The short length of hedgerow at the top of the allotments near the station serves as a boundary between parish land and the Borough’s patch of open grass. It is a somewhat mature single species (hawthorn) hedge that had become quite gappy, with dead branches, and congested with ivy and bramble, and a build-up of litter at its base.

The historic craft of hedge laying can rejuvenate neglected hedges as well as fill in any open gaps. The first stage in this project was to clean up all the stems by removing clinging ivy, cut out invasive brambles and removing any deadwood. TATA volunteers took to their pruners and loppers and after a couple of hours had made great headway. The stems of the existing hedge were then partially cut with either a saw or billhook low to the ground, and then bent individually at an angle of between 45 and 60 degrees.

Hazel stakes, harvested on-site from the copse, were used to hold the stems firm. The bent-over branches, known as plashers, were interwoven round the uprights, and this process is known as plashing or pleaching. At the same time, ten extra hawthorn saplings were planted in some of the wider gaps.

As the season progresses, the branches, especially at the bottom will shoot strongly, which will thicken the hedge. A laid hedge is attractive for nesting birds as they find the angled stems more suitable for supporting a nest.

Having laid the hedge, TATA volunteers will maintain it in future with an annual winter trim.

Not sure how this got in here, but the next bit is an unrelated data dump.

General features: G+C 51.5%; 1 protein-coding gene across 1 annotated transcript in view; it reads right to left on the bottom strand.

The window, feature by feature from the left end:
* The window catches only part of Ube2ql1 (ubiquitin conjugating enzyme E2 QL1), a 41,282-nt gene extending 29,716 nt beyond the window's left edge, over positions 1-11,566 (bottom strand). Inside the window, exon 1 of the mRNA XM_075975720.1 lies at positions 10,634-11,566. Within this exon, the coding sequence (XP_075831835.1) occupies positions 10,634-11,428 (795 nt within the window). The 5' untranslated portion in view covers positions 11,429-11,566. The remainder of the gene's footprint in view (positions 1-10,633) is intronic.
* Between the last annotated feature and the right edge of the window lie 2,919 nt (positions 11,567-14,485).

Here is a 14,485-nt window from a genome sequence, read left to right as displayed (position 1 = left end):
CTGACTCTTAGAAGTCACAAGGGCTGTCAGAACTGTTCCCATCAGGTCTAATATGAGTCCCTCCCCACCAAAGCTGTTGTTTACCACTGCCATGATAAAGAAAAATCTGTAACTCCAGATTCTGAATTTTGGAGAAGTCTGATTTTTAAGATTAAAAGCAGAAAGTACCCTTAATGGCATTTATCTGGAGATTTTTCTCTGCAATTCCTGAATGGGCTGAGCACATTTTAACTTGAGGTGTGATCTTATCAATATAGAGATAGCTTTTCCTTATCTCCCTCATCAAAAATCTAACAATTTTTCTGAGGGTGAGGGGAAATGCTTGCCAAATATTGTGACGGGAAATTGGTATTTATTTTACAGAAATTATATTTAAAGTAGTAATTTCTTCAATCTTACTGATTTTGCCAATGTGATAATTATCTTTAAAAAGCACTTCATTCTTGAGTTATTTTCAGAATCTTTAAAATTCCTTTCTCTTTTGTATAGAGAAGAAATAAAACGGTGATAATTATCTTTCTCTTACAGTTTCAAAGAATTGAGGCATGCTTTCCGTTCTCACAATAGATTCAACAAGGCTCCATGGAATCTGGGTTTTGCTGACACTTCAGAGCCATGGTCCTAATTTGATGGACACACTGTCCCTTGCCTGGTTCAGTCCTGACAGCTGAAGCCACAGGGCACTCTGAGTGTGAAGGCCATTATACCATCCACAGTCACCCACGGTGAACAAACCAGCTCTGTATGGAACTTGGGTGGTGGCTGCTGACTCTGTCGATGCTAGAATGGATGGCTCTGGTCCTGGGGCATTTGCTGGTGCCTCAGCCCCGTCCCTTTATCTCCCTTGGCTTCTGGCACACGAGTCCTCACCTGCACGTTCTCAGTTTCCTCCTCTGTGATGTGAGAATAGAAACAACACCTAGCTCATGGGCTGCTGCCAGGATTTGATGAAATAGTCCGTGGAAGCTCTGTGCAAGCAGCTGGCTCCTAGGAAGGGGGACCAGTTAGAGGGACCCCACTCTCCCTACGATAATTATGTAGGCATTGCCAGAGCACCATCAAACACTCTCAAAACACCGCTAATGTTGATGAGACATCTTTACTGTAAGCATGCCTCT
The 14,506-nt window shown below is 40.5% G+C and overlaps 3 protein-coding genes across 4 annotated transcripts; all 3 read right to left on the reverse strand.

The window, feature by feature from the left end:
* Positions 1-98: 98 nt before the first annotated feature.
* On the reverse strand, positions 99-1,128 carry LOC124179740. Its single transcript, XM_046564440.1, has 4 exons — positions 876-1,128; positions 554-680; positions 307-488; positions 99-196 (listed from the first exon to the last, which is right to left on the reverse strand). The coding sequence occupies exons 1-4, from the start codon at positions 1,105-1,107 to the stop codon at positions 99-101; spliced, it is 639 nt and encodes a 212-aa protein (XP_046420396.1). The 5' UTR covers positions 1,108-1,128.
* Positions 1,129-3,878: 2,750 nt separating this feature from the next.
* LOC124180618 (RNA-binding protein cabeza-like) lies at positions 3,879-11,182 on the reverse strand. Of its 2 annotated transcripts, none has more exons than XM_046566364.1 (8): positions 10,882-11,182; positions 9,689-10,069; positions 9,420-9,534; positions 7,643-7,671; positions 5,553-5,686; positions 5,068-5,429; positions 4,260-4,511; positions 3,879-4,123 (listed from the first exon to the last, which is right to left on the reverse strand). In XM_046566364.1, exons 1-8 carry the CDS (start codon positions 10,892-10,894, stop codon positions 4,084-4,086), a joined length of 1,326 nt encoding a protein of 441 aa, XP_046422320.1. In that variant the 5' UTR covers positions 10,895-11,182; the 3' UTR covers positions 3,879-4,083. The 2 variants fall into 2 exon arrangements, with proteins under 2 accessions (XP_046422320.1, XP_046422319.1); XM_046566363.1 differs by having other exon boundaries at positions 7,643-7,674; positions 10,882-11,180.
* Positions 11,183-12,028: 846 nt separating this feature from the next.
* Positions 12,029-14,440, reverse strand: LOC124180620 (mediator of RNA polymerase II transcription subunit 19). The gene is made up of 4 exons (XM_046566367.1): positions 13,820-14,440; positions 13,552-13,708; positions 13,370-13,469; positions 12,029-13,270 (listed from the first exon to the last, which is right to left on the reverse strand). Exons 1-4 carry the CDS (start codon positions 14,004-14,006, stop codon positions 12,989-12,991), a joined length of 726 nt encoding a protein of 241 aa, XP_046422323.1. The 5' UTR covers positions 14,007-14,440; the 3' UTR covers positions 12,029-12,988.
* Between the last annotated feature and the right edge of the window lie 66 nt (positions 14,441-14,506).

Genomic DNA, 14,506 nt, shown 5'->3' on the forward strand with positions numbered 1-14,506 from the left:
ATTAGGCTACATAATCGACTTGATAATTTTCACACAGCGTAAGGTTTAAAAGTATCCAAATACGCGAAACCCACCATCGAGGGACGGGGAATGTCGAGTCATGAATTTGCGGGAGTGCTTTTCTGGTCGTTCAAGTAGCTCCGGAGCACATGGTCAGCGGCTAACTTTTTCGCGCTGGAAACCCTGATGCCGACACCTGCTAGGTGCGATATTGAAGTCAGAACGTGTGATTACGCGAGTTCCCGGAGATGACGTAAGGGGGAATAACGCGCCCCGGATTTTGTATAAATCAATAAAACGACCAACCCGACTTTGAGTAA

Wildflower Planting at Stanlake Meadow – February 2017

A group of jolly enthusiasts comprising members of TATA, TRHA, Twyford Parish Council and local residents and their children prepared the ground in the

designated wildflower area at Stanlake meadow at the beginning of February half term. It was tough work as the grassland was unyielding needing brute force in some places to clear the way to the soil underneath.

‘Team Wildflower’ returned later during the week to plant perennial and biennial wildflowers including:

Agrimony – medium to tall with veined pinnate leaves and a spike of 5-petalled yellow flowers.
Chicory – woody herbaceous plant of the dandelion family usually with bright blue flowers.
Cowslip – part of the primrose family with yellow flowers.
Gipsywort – grows up to 1m with tiny white flowers nestled in ruff-like swirls at the base of each leaf along the length of the stem.
Greater Celandine – detoxifying herb with lobed pinnate leaves and yellow flowers growing 30-120cm high.
Meadow Buttercup – widespread and common in meadows and pastures with golden yellow flowers.
Oxeye Daisy – a delicate wildflower measuring 30-90cm in height. Composite flower heads are positioned singularly atop the terminal shoot and look typically daisy-like, having a yellow central disk surrounded by white petal-like rays.